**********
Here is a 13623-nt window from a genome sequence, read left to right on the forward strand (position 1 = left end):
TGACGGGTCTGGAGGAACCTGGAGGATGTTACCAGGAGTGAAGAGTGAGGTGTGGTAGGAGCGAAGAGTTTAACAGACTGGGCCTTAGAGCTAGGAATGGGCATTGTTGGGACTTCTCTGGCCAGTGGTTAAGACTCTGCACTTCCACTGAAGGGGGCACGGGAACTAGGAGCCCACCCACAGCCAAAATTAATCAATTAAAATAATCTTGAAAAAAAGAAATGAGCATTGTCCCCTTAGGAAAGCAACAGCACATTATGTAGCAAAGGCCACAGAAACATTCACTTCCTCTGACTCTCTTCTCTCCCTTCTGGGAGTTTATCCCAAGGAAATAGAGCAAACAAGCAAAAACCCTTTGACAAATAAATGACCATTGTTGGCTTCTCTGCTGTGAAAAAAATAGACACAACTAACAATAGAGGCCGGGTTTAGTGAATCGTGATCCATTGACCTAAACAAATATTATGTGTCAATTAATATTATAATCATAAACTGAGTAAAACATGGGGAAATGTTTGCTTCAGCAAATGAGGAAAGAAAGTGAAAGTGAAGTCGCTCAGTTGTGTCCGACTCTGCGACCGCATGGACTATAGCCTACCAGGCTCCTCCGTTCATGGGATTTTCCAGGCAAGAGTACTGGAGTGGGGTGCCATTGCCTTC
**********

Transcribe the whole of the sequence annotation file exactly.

Here is a 13623-nt window from a genome sequence, read left to right on the forward strand (position 1 = left end):
TGACGGGTCTGGAGGAACCTGGAGGATGTTACCAGGAGTGAAGAGTGAGGTGTGGTAGGAGCGAAGAGTTTAACAGACTGGGCCTTAGAGCTAGGAATGGGCATTGTTGGGACTTCTCTGGCCAGTGGTTAAGACTCTGCACTTCCACTGAAGGGGGCACGGGAACTAGGAGCCCACCCACAGCCAAAATTAATCAATTAAAATAATCTTGAAAAAAAGAAATGAGCATTGTCCCCTTAGGAAAGCAACAGCACATTATGTAGCAAAGGCCACAGAAACATTCACTTCCTCTGACTCTCTTCTCTCCCTTCTGGGAGTTTATCCCAAGGAAATAGAGCAAACAAGCAAAAACCCTTTGACAAATAAATGACCATTGTTGGCTTCTCTGCTGTGAAAAAAATAGACACAACTAACAATAGAGGCCGGGTTTAGTGAATCGTGATCCATTGACCTAAACAAATATTATGTGTCAATTAATATTATAATCATAAACTGAGTAAAACATGGGGAAATGTTTGCTTCAGCAAATGAGGAAAGAAAGTGAAAGTGAAGTCGCTCAGTTGTGTCCGACTCTGCGACCGCATGGACTATAGCCTACCAGGCTCCTCCGTTCATGGGATTTTCCAGGCAAGAGTACTGGAGTGGGGTGCCATTGCCTTC